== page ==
TinyTap, a Tel Aviv-based platform that allows children to create their own mobile games and “playable” books, is now expanding from the iPad to the iPhone, as it also launches its own social marketplace for apps. Here, users can sell their TinyTap creations to others, or just share them for free. The move comes roughly six months after the company announced its half a million dollar seed round and detailed its plans for this “app store within an app.”
While Apple has long since banned apps mimicking its own App Store, TinyTap’s “app store” shouldn’t be of concern – it’s really more about selling additional content through in-app purchases than it is about promoting applications for profit or to game Apple’s charts, which was the problem Apple had aimed to address.
Instead, users can now build their own games or interactive stories using TinyTap’s various game engines and included content, as well as customize those games with their own photos, camera shots, music, narration and more. For younger children, it’s a small step towards teaching them the concept of how games are made, using simple templates and step-by-step game-building wizards. However, this is no “kids learning-to-code” program, as TinyTap is a visual game builder meant for children ages four and older, to give you an idea of its target market.
But the new TinyTap Social Market is different. The resource is used primarily by teachers and parents to promote their own creations. Since its launch two weeks ago, over 5,000 games have been shared here – 45 percent are English, 25 percent Spanish, and 10 percent are Chinese, the company says. Publishing here is currently free, but may be a paid service in the future.
Users also receive their own profiles to promote their educational games. For example, here’s a school in the U.K. that produced a series of astronomy games; here are games produced by a teacher for assessing visual perception; here are some games in Chinese; and here are Spanish games with original illustrations.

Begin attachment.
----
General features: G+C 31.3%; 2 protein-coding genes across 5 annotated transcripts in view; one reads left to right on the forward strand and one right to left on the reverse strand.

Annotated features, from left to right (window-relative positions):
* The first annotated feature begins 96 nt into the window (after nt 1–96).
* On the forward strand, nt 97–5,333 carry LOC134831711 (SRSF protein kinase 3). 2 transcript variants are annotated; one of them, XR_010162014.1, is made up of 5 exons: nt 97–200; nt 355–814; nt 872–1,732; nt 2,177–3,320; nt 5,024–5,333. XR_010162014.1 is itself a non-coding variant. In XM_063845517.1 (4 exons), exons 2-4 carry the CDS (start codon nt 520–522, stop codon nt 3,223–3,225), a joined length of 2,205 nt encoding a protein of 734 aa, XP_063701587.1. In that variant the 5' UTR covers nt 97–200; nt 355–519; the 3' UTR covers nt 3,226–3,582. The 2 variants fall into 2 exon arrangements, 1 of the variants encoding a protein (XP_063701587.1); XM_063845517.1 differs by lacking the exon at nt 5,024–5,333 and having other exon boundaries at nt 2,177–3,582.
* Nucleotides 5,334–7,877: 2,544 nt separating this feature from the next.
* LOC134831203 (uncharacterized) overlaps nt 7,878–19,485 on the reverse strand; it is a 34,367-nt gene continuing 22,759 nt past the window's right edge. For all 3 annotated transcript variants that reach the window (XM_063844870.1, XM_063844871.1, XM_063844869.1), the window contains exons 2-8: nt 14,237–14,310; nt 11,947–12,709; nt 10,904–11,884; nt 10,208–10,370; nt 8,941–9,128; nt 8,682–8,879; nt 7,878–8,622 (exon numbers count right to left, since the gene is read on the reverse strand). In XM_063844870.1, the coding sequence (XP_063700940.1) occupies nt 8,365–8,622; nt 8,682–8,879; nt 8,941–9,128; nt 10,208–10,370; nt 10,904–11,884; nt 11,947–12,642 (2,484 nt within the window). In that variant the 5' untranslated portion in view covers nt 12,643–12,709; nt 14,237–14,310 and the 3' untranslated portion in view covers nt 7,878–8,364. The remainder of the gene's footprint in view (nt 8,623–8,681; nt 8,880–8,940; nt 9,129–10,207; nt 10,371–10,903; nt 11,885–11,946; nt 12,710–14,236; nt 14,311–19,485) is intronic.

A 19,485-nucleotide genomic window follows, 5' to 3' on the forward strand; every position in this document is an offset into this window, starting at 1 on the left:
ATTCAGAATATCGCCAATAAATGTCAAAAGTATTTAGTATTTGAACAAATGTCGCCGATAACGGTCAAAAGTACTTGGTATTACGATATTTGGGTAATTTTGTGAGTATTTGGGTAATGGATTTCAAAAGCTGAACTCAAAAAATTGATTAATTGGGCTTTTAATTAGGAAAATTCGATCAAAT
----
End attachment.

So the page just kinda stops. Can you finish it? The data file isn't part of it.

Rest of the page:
Many of these games today are sold for free, with just a few customers using the in-app purchase option, which has only been available upon review and request, co-founder Yogev Shelly tells us. Kids animation studio TuTiTu is one early adopter, and another for-sale game was built by a baby’s toy company, which Shelly is not permitted to disclose by name. The app review process takes around three days, and the games sell for $0.99+.
Shelly says TinyTap’s install base has just crossed over 200,000 (60 percent active), and has been growing at 500 percent per month. The team hopes this number will now grow further with the official launch of the marketplace and the debut of the iPhone version of the application, he adds.
Also new today is another service that will allow these creators to reach the larger App Store market, by having TinyTap package their game as standalone apps for $199. (More on that here.) While it’s doubtful that such a move would result in the next big kids gaming hit, it could be a good starting point for testing the waters of the larger market before committing to more serious app development, or just for more casual game-development efforts in general.
The updated version of TinyTap, now iPhone-optimized, is available here.